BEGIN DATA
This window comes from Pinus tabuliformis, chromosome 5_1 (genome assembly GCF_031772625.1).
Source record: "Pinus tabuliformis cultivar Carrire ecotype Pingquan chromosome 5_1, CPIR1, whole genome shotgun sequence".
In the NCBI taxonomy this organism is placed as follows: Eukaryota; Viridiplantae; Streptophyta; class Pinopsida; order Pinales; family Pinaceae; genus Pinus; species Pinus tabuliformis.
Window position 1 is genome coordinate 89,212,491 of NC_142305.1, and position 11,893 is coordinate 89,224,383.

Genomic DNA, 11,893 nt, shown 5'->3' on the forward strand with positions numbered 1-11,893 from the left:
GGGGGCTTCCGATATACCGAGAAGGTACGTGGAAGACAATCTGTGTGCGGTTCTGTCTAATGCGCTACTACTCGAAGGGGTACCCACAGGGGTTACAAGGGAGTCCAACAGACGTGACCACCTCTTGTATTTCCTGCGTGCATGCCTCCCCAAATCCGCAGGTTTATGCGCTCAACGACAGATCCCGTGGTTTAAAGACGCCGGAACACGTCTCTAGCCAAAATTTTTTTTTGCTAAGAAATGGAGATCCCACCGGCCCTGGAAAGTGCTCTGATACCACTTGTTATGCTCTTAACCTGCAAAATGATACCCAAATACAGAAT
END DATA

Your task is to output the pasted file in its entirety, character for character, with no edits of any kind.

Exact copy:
This window comes from Pinus tabuliformis, chromosome 5_1 (genome assembly GCF_031772625.1).
Source record: "Pinus tabuliformis cultivar Carrire ecotype Pingquan chromosome 5_1, CPIR1, whole genome shotgun sequence".
In the NCBI taxonomy this organism is placed as follows: Eukaryota; Viridiplantae; Streptophyta; class Pinopsida; order Pinales; family Pinaceae; genus Pinus; species Pinus tabuliformis.
Window position 1 is genome coordinate 89,212,491 of NC_142305.1, and position 11,893 is coordinate 89,224,383.

Genomic DNA, 11,893 nt, shown 5'->3' on the forward strand with positions numbered 1-11,893 from the left:
GGGGGCTTCCGATATACCGAGAAGGTACGTGGAAGACAATCTGTGTGCGGTTCTGTCTAATGCGCTACTACTCGAAGGGGTACCCACAGGGGTTACAAGGGAGTCCAACAGACGTGACCACCTCTTGTATTTCCTGCGTGCATGCCTCCCCAAATCCGCAGGTTTATGCGCTCAACGACAGATCCCGTGGTTTAAAGACGCCGGAACACGTCTCTAGCCAAAATTTTTTTTTGCTAAGAAATGGAGATCCCACCGGCCCTGGAAAGTGCTCTGATACCACTTGTTATGCTCTTAACCTGCAAAATGATACCCAAATACAGAAT